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The Osmo Pocket – when a drone company launches a handheld camera and gets it right

[Scroll down for “And a few more things” with other imaging industry news]

Last Thursday DJI announced its Osmo Pocket, a $349 “compact, stabilized smart camera that fits in your pocket,” as DJI describes it. To me this was one of the most exciting camera announcements this season. Before we get into the reasons why, here’s a high-level overview of the camera’s features:

Form factor. The Osmo Pocket camera looks a bit like the Flip Video camera of days past and the Ricoh Theta 360 camera. It indeed fits in most pockets and is optimized for single-handed operation.

Screen. The camera features a small LCD, with additional viewing possible on one’s connected smartphone screen.

Camera. The Osmo Pocket features a 1/2.3-inch sensor with f/2.0 aperture, which records 12-megapixel photographs and 4K video up to 60fps at 100Mbps.

Gimbal. The camera’s most distinctive feature is DJI’s true-and-proven 3-axis gimbal (in fact the Osmo Pocket borrows features, such as ActiveTrack, Motionlaps, and Hyperlapse, from its $139 gimbal-only device, the Osmo Mobile 2, which uses a connected smartphone as the camera).

Tracking. The Osmo Pocket gimbal does more than smoothing jittery capture, including ActiveTrack (after the user identifies an object by tapping on the screen, the gimbal will automatically follow it), FaceTrack (the gimbal keeps the photographer’s face in the middle of the screen when they take a selfie video), and FPV (First-Person View capture mode that records video from the user’s perspective instead of locking the gimbal to maintain the horizon or tracking objects/faces).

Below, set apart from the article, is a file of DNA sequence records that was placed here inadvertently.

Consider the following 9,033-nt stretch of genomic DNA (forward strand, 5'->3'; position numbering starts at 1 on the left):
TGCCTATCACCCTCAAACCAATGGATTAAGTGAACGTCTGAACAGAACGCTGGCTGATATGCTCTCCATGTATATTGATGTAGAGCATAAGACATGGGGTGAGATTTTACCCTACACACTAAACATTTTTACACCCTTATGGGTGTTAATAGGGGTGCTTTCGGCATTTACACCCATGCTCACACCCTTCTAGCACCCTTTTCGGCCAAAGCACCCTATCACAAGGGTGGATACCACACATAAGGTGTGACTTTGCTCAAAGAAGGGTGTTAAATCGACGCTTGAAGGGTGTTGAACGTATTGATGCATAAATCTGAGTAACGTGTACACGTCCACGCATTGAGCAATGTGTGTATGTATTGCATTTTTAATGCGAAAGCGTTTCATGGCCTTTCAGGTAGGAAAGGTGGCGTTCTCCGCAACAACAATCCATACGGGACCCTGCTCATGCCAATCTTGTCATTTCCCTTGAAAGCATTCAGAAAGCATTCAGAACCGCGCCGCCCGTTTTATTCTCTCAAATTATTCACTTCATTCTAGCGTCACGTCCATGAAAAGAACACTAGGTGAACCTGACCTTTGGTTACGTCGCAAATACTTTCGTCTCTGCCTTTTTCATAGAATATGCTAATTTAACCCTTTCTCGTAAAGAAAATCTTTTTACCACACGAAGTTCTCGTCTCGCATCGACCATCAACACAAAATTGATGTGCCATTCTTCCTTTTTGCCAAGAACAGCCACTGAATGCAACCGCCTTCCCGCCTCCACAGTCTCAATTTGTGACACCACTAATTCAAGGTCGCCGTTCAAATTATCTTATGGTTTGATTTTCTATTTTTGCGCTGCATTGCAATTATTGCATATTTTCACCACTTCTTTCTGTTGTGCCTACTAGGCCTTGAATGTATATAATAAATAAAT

Smartphone app. What took GoPro 10+ years to realize is that no matter how good the camera, its success ultimately depends on the user having an intuitive and versatile smartphone app to create sharable masterpieces from their raw footage. With the Osmo Pocket comes a brand new app, DJI Mimo, which not only offers editing tools, but also camera control features, media management features, and various premade settings, templates, music files, and filters to create visual stories, trailers or cinematic masterpieces.

Accessories. Similar to smartphone apps, accessories turn the camera into a complete product rather than a piece of hardware that captures visuals. To this end, the Osmo Pocket already offers a range of accessories catering to different use cases, such as a waterproof case for underwater videography, a controller wheel for precise tilt and pan, an extension rod (an expandable gimbal control stick with operation buttons on the handle), and actioncam-like mounts so that the Osmo Pocket could also be affixed to your bike helmet or your dog’s harness.

The bigger story – What’s so significant about the Osmo Pocket?

While none of the individual features are revolutionary by themselves, the combined feature set tells us that DJI simply “gets it:”

It’s the gorgeous and easily to create end results that matter. The Osmo Pocket shows that DJI has learned from the mistakes of many other camera vendors: it’s not about capturing high quality imagery – it’s about the ease of use to create something visual (from cinematic highlights to 3×3 panoramic photos) that begs to be retained as a visual memory or shared in the here and now through tight integration with the device that’s always with us, the smartphone. Along with various accessories, the smartphone integration turns the Osmo Pocket into a complete product rather than being just a photo/video capture device.